399. The main question which arises on these facts evidently is : Hοw can the great number of passages in which the ϝ affects the meter of Homer be reconciled with the not inconsiderable number of passages in which it is neglected?
The scholars who first became aware of the traces of a lost letter in Homer assumed that in the original form of the poems this letter, or at least the consonantal sound for which it afterwards stood, was consistently used—that it was in fact one of the ordinary sounds of the language—and accordingly they directed their efforts to restoring it to the text. This was the principle on which Bentley made his famous series of emendations: and which was carried out by Bekker in his edition of 1858. Of late years, however, different views of the matter have been taken. Leskien seems to have been the first to maintain that the passages which do not admit ϝ are not necessarily corrupt or spurious, but are to be regarded as evidence of an original fluctuation in the use of the sound. His view is adopted and defended by Curtius (Grandz. p. 550, 5th ed.). Prοf. Hartel has more recently put forward a theory which agrees with that of Curtius in treating the apparent neglect of the ϝ as part of the original condition of the text. But he ascribes this neglect, not to irregularity in the use of the sound, but to the intermediate half-vοwel character of the sound itself.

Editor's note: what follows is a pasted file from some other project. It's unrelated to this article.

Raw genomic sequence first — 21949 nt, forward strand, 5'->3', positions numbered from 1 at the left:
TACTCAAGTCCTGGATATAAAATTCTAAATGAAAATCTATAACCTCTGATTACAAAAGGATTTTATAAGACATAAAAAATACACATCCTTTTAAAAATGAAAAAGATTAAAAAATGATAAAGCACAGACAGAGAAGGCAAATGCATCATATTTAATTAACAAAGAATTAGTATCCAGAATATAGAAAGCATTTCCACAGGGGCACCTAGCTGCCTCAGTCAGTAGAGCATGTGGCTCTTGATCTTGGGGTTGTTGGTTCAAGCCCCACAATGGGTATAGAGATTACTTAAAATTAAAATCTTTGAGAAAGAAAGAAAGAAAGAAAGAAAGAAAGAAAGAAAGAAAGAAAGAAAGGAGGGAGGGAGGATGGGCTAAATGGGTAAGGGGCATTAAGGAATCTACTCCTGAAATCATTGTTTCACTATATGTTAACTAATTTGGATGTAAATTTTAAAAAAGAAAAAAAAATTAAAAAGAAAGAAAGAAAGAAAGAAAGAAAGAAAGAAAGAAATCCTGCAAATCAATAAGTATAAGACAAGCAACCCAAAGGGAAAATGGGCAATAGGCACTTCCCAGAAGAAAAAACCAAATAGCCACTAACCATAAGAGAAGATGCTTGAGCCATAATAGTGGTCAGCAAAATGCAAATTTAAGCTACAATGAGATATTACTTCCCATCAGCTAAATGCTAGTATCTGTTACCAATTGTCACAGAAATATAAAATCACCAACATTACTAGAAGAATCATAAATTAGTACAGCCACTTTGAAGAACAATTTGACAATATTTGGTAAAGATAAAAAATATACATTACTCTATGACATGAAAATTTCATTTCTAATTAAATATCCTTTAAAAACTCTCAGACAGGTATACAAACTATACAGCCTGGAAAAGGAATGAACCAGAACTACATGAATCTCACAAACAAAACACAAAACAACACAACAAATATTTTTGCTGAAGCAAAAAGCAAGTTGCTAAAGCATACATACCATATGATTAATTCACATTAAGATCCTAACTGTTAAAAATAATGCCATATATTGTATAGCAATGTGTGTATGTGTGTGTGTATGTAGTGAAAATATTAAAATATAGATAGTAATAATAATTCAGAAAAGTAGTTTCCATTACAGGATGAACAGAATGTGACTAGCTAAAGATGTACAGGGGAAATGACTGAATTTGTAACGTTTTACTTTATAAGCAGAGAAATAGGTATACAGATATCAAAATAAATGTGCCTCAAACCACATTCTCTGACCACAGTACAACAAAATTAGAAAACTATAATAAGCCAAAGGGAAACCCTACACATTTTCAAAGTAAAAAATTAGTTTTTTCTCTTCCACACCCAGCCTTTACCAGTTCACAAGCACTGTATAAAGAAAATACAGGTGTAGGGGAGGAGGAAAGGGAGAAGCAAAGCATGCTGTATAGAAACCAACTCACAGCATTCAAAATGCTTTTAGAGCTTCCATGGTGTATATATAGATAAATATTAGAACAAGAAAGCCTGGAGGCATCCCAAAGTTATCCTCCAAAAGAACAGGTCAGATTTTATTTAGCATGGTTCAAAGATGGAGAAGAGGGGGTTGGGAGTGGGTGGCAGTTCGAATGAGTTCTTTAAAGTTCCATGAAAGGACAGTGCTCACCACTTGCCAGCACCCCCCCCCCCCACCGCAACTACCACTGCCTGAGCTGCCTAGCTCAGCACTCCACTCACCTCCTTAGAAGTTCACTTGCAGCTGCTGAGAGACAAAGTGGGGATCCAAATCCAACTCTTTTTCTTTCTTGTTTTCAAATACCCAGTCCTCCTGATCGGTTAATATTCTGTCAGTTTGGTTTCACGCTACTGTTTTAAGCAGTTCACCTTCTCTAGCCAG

400. If we are not satisfied that the ϝ had the value of an ordinary consonant at the time when the Homeric poems were produced (or when they received their present form), we may explain the influence which it has on the meter in several ways.
Hypothesis of alternative forms. We may suppose that each word that originally had initial ϝ was known to Homeric times in two forms, an older form with the ϝ—confined perhaps to the archaic or poetical style—and a later in which ϝ was no longer heard. Just as the poet could say either σῦς or ὗς, either πόλις or πτόλις, either τελέσσαι or τελέσαι, so he may have had the choice between ϝἄναξ and ἄναξ, ῾ϝηδύς and ἡδύς, etc.
In order to test the probability of this hypothesis, let us take a few common words of different metrical form, and which show no trace of ϝ, the words
These words, with their immediate derivatives, occur in the Iliad 1022 times, and the places that would not admit an initial consonant number 684, or just two-thirds of the whole. Again, take some of the commonest words with ϝ, ἄναξ, ἄστυ, ἔργον, οἶκος, and the aorist ἰδεῖν. These occur in the Iliad 685 times, and the exceptions are hardly 50, or about one-fourteenth. Compared with the other proportion this surely proves that the recognition of the ϝ in these words was not arbitrary, but was the rule in Homeric verse.